An incoming message chime rang, and the image of a slender dark man with a bright, energetic smile jumped onto Bulamaro’s pop-up display. “This is an Operations Update, brought to you by GoodFoods, where taste is always first, and by Brite Wite, for teeth that make a difference,” the figure said. “Warning: this update is classified Marketing Secret. This report contains information regarding sponsor products, which, if revealed, may cause GRAVE DAMAGE to the sponsor. The information contained herein may not be disclosed without specific MarCom approval. It is for internal use only.

“First, great news on the marketing front.” The man’s voice grew peppier. “Sentient Industries has signed an agreement with the Colonization Authority to sponsor the first ten thousand pioneers of the Vonna Primary Step Body Structures Reclamation Effort, Phase One. That means the efforts to colonize and settle Vonna is to be accelerated with Phase One members expected to begin in the second quarter of the next fiscal year. That makes the marketing efforts of our forces on Vonna even more important.”

His eyes and smile both widened. “Here’s a timely reminder. Product placement is critically important to keep our clients’ messages front and center. Remember to clean your mouth often with Brite Wite for teeth that make a difference, and keep a smile on your face that you can be proud of while you’re in combat.”

The announcer grew solemn. “Now a serious note. All personnel are reminded that only music produced, sold and distributed under the Xotica label is authorized to be played during operations. Personnel found listening to other music during marketing operations will be fined.

“In other disciplinary reminders, only Lark Corporation-approved clothing and sidearms may be used while on duty. An approved list may be obtained by pinging command. Lists are updated daily.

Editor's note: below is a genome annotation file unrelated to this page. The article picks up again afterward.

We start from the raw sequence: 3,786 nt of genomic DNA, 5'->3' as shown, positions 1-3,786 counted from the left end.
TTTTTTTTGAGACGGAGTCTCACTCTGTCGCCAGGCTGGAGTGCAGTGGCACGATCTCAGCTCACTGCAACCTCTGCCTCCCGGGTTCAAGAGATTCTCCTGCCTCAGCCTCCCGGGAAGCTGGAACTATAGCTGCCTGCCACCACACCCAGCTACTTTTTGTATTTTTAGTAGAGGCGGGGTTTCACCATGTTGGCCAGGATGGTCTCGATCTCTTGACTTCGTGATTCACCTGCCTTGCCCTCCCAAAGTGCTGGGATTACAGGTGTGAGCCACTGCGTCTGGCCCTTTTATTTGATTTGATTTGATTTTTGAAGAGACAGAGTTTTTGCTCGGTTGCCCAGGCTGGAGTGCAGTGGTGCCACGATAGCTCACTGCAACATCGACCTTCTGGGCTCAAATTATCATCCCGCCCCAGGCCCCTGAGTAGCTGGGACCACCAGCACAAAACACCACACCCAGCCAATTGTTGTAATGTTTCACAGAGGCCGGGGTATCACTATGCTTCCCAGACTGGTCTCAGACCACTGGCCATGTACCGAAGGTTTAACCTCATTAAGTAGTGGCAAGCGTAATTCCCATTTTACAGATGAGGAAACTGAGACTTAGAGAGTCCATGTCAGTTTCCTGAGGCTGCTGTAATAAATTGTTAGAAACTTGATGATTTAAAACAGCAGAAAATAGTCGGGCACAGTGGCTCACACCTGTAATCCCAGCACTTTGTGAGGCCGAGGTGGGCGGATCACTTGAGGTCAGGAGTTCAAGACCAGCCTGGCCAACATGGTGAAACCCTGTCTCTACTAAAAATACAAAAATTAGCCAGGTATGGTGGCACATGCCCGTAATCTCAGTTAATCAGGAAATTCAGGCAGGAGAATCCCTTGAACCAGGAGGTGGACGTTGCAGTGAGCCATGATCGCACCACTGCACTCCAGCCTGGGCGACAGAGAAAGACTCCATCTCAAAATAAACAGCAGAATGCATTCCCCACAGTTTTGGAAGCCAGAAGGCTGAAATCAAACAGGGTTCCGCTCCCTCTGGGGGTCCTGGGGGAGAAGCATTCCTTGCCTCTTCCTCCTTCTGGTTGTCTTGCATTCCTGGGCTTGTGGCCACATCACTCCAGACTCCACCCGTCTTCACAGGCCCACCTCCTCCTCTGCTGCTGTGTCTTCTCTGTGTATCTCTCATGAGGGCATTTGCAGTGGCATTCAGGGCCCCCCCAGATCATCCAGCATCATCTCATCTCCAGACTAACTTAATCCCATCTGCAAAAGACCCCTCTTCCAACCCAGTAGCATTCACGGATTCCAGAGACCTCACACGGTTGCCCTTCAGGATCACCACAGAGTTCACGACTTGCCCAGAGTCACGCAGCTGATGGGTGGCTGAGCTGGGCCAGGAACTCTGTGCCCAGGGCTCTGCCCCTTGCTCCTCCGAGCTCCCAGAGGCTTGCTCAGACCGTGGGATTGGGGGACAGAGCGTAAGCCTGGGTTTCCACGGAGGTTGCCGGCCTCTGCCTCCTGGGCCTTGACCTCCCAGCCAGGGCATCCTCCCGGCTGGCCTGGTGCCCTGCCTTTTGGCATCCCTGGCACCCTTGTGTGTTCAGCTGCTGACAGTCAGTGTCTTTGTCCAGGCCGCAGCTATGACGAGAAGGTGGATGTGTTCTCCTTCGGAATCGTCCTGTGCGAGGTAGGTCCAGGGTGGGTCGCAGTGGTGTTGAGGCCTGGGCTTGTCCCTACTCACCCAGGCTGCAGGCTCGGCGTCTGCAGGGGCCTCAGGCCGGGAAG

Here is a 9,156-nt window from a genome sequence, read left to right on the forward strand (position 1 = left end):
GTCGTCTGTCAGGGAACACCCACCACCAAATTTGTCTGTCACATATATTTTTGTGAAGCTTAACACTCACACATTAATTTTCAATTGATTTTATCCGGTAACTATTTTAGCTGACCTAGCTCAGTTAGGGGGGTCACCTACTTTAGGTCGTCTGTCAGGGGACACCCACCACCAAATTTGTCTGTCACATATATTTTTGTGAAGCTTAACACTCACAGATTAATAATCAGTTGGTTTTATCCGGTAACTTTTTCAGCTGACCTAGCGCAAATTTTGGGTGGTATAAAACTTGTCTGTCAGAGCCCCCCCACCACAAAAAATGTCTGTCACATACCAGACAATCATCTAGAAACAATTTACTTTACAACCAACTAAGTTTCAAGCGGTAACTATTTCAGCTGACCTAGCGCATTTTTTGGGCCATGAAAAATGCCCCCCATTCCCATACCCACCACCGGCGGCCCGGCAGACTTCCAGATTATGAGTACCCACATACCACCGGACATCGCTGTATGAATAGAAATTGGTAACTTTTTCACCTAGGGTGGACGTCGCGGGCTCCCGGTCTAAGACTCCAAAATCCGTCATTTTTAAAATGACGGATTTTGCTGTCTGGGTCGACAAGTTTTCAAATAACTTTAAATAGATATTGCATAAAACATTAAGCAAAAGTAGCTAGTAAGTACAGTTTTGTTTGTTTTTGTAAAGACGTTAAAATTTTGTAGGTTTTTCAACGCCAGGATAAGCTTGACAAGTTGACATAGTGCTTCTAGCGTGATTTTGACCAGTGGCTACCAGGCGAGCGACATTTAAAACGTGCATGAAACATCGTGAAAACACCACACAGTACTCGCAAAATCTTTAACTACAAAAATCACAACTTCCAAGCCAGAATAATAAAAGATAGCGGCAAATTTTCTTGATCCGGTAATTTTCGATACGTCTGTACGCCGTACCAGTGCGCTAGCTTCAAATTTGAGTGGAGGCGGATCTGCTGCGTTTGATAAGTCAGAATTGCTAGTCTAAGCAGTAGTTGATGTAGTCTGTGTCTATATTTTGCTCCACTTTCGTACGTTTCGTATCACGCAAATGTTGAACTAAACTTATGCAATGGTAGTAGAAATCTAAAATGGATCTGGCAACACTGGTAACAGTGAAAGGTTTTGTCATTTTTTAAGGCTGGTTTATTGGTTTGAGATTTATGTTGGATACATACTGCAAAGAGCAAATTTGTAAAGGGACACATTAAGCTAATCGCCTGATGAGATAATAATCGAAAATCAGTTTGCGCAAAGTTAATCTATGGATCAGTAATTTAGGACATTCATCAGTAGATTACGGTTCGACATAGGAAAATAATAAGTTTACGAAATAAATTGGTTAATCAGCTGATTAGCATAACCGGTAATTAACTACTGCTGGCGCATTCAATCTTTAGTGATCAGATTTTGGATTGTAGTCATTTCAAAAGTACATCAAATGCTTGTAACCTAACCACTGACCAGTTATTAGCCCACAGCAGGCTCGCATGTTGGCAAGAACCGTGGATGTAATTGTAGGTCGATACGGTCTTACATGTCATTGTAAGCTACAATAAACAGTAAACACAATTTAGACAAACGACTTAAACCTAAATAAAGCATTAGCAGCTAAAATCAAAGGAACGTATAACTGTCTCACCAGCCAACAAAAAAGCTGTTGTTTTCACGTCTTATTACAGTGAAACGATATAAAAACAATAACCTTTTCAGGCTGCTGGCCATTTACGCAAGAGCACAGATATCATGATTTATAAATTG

“Now here is a War Update, sponsored by Hyper Industries Heavy Engineering. Lark Corporation marketing forces have uncovered more than thirty thousand enemy marketing burrs during our spring sweeps offensive. Marketing Command reports that an incredible ninety-nine percent plus of these burrs have been either updated with Lark Corporation client messages, neutralized or destroyed outright. Marketing Command spokesperson Major Germeny Niven noted that the majority of these burrs belonged to the MUM Corporation.

“That’s the latest GoodFoods Operations Update, brought to you by GoodFoods, where taste is always first, and by Brite Wite, for teeth that make a difference. Warning: this update is classified Marketing Secret. This report contains information regarding sponsor products, which, if revealed, may cause GRAVE DAMAGE to the sponsor. The information contained herein may not be disclosed without specific MarCom approval. It is for internal use only. I’m Breck Beattie reporting. Our next update will be on the quarter hour. Go Lark!”

The pop-up dissipated with a brief hiss. Bulamaro pinged the time and decided his crew could accomplish another mission today, before their crew duty day expired. Fingers dancing over his Ready Able Backhand Touchscreen, he accessed his account status.

Welcome, Bulamaro Hernandez, the message on his pop-up read. Platinum Account Member. CURRENT OPERATING GRADE: O-5
TIME IN SERVICE: Three years, seven months, nine days (NOTE: TIS does not include still death and refurbishment time).
Current balance: 4,694 Patriot Points
Marketing target: 5,000 Patriot Points
Pending debits: 117 Patriot Points *1
Pending credits: None

*1 Marketing Operations docked you 100 Patriot Points for mission failure.
*1 Marketing Logistics docked you 17 Patriot Points for equipment and body replacement and refurbishment costs.

REMEMBER: Failure to maintain a minimum account balance of 4,500 Patriot Points may result in additional penalties and forfeiture.

You are currently ranked in the top three percentile.

Bulamaro sighed. Down to four thousand, six hundred and ninety-four points. He logged off as his computer whispered, “Incoming call from Dayna.”

“I accept the call,” Bulamaro said. Dayna’s image bloomed on his pop-up, a young woman with fine black skin, rich silver hair, a predator’s white teeth and a level dark gaze weighted by thoughts and judgments, the quintessential cool young marketer.